Traffic calming is the practice of managing vehicular speeds and/or volumes of traffic on city streets using one or more approaches: increased police enforcement, education, or physical changes to the roadway. When it comes to traffic calming, it is important to understand that there are no one-size-fits-all solutions. Each of these approaches has its appropriate application, and combined they can help reduce speeding and unsafe driving practices.
Traffic Calming vs. Traffic Control
Traffic control is often confused with traffic calming, and it is important to understand that these two terms have very different roles for transportation planning and engineering. Unlike traffic calming, which emphasizes managing traffic speeds, traffic control primarily is concerned with managing traffic flow. Stop signs are a good example of a traffic control device that is often confused as a traffic calming measure.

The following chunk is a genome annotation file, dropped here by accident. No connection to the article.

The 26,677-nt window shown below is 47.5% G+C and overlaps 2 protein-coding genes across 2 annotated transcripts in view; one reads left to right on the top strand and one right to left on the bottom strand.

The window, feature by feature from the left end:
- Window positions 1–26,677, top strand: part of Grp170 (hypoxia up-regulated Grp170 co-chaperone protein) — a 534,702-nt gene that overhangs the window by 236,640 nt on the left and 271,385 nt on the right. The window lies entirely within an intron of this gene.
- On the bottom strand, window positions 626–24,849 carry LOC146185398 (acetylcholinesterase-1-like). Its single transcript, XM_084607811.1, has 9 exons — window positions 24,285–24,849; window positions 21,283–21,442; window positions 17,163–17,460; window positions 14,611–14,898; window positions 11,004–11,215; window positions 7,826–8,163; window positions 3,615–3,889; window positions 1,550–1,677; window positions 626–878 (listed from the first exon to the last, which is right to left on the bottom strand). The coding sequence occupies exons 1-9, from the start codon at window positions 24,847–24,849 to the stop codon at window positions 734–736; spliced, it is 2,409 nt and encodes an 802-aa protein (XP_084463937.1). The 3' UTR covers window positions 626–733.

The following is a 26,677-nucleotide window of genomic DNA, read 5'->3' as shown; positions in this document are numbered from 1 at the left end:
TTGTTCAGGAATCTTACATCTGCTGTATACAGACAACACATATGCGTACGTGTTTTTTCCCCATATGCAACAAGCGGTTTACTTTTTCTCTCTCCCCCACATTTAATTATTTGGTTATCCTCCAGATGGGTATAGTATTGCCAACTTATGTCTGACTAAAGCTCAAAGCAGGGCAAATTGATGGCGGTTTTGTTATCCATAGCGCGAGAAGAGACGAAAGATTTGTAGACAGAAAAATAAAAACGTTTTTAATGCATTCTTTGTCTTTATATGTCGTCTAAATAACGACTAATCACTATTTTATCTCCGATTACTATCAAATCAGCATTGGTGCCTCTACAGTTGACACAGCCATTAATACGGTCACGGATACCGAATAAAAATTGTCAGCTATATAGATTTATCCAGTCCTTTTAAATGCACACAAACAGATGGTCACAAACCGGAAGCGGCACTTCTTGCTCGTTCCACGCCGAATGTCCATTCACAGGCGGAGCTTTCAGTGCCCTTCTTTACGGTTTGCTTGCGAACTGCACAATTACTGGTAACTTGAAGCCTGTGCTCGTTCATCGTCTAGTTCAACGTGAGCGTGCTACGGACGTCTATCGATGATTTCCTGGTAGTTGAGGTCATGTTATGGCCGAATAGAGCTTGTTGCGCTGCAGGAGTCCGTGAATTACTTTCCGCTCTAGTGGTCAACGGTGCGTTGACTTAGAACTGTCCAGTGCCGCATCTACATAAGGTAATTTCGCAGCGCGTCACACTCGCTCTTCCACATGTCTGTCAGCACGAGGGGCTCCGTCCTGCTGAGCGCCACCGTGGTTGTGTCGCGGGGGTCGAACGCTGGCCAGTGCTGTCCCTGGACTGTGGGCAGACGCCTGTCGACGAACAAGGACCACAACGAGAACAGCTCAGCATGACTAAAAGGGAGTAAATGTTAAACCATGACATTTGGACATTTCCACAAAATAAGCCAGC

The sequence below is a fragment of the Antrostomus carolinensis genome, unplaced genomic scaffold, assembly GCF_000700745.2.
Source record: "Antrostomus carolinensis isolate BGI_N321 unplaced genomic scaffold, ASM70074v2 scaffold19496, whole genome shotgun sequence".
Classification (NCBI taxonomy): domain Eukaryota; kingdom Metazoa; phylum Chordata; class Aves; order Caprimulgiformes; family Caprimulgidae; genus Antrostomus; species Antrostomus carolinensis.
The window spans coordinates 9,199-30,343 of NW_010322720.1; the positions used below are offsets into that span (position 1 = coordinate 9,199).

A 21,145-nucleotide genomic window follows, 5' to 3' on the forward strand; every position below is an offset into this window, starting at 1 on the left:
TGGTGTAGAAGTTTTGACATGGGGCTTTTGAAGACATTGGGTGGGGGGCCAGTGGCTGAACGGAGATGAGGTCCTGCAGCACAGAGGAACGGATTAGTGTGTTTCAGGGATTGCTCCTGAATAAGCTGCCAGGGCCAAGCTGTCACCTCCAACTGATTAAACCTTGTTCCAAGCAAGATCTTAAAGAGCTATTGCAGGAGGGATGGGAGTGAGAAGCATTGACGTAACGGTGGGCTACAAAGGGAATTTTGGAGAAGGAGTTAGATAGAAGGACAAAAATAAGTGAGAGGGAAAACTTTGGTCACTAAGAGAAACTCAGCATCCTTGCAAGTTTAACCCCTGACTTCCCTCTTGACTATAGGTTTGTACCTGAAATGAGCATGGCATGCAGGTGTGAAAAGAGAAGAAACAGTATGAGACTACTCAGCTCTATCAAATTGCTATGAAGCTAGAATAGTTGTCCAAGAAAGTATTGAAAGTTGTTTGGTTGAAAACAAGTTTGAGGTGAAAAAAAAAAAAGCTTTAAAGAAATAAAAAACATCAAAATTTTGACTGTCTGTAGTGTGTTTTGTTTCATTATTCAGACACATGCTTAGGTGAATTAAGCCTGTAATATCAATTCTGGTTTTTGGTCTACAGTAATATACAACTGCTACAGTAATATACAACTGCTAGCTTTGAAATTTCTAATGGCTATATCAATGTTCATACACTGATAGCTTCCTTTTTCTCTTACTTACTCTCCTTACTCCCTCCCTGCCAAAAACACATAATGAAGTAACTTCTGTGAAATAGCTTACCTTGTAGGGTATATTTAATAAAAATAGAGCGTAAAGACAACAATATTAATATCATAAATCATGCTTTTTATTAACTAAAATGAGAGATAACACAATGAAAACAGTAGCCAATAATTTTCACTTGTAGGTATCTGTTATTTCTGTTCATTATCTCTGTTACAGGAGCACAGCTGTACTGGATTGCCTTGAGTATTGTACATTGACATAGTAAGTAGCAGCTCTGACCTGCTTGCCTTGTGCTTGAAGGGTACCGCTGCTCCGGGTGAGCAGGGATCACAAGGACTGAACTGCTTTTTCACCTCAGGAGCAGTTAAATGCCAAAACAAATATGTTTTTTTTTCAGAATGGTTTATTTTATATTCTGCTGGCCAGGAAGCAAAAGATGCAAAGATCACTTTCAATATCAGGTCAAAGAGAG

Stop signs are intended to assign the right-of-way among motorists, pedestrians, and cyclists at an intersection. Although many citizens believe that stop signs help reduce speeds on their street, numerous studies have shown that speeds are as high or higher at mid-block than those locations without stop signs. Also, the FHWA Manual on Uniform Traffic Control Devices (MUTCD) states that “Stop signs should not be used for speed control." Traffic control devices will generally not be included in a traffic calming implementation except for the purposes of prioritizing pedestrian crossings at intersections where high volumes exist.
Traffic Calming Improvements
This map identifies various traffic calming treatments installed by the City of Asbury Park since 2017.